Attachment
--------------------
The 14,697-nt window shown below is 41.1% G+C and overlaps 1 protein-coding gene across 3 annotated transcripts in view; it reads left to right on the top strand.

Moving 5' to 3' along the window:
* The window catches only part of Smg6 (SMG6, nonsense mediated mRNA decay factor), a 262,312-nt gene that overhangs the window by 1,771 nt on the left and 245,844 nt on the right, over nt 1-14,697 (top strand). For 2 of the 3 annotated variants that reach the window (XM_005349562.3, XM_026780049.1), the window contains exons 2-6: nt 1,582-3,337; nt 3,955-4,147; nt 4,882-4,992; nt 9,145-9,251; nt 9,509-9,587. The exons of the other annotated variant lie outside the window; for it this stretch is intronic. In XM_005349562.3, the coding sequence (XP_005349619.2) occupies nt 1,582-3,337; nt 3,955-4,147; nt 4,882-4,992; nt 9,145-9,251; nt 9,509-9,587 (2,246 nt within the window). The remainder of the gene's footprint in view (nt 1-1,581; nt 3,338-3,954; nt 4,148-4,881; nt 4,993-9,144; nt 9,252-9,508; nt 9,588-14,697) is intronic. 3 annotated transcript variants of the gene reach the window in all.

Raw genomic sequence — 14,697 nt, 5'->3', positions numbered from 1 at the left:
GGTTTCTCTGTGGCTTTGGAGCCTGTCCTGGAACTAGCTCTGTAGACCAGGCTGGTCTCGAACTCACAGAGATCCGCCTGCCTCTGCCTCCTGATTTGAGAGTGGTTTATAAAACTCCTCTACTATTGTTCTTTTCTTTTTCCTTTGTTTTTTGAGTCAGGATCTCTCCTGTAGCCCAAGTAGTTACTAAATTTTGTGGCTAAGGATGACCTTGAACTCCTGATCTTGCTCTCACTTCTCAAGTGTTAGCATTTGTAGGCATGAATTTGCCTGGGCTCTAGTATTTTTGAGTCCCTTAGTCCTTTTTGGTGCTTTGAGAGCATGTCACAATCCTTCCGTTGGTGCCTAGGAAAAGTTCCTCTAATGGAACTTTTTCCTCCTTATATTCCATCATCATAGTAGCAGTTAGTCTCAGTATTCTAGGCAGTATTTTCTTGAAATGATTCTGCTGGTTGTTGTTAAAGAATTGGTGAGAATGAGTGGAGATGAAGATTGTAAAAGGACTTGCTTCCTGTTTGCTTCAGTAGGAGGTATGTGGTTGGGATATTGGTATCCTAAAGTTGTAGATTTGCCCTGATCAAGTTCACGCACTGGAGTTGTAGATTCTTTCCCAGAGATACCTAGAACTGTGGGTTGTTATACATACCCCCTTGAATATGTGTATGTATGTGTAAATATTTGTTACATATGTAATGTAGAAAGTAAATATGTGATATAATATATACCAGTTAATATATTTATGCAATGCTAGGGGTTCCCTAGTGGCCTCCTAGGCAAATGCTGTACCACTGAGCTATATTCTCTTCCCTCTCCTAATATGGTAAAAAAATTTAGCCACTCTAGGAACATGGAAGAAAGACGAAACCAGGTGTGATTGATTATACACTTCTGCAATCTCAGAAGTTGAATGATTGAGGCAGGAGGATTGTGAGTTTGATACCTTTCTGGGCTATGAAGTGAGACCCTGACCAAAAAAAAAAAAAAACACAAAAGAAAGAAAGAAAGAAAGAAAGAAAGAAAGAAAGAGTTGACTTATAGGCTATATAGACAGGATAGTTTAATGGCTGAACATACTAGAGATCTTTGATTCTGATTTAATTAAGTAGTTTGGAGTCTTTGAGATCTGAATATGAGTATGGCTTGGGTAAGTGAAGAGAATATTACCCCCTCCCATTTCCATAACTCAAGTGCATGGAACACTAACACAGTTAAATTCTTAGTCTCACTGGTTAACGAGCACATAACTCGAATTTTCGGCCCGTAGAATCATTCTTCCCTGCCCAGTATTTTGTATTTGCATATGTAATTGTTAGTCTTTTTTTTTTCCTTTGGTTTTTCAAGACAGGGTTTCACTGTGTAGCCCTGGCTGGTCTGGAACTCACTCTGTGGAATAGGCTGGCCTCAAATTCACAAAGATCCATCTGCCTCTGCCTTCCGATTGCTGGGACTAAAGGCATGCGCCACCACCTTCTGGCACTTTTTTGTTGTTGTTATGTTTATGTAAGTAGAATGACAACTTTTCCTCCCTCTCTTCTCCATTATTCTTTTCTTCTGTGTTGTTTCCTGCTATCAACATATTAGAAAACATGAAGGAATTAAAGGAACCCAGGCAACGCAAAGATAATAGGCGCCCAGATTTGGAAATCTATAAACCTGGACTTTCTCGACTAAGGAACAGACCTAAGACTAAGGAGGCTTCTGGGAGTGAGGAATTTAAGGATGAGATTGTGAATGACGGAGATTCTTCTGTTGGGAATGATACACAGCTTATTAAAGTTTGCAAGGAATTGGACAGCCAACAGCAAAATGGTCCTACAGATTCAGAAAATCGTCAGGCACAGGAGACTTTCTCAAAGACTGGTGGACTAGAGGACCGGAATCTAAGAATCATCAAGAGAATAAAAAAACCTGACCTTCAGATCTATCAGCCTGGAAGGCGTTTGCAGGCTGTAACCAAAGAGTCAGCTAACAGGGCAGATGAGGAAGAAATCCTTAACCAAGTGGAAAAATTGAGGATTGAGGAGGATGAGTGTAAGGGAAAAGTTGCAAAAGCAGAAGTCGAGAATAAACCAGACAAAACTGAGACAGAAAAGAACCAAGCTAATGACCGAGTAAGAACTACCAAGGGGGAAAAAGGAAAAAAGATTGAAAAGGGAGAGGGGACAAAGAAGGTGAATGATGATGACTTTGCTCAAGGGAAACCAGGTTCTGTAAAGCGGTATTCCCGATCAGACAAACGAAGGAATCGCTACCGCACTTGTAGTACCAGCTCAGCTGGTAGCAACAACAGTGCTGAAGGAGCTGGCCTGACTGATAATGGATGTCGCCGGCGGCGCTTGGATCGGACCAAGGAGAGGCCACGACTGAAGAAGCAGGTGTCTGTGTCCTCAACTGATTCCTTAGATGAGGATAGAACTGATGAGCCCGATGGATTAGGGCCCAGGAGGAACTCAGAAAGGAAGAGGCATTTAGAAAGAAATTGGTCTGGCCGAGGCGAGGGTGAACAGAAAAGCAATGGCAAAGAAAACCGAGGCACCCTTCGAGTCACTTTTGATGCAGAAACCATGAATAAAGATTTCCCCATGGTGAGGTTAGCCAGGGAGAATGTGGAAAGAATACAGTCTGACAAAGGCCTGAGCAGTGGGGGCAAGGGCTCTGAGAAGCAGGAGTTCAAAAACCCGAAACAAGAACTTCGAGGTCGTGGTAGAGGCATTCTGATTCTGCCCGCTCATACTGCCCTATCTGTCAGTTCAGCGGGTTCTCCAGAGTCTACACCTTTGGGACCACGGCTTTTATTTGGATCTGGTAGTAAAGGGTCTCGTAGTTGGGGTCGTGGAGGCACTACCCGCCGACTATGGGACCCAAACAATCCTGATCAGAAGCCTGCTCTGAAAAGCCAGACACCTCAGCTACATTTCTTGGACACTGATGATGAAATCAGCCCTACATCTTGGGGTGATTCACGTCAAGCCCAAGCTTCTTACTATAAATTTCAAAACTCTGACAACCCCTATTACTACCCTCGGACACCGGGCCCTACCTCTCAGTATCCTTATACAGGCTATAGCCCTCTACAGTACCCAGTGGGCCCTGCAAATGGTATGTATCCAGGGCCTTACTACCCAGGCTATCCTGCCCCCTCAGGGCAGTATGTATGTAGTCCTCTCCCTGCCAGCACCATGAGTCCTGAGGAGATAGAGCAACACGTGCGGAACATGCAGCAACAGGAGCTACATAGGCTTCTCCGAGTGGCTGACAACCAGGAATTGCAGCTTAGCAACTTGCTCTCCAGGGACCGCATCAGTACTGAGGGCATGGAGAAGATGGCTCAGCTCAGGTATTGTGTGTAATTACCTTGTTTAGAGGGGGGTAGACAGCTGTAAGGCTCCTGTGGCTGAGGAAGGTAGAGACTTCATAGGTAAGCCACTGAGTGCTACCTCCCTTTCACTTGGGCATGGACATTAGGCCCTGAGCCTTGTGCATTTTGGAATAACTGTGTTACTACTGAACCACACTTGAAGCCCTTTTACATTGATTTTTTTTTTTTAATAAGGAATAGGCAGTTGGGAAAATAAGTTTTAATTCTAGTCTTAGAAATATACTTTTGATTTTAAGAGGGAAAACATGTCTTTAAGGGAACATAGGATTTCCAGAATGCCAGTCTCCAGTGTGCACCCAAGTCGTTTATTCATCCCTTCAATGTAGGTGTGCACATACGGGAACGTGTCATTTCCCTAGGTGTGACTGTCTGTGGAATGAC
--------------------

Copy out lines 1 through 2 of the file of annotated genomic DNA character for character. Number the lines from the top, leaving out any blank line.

The 14,697-nt window shown below is 41.1% G+C and overlaps 1 protein-coding gene across 3 annotated transcripts in view; it reads left to right on the top strand.

Moving 5' to 3' along the window: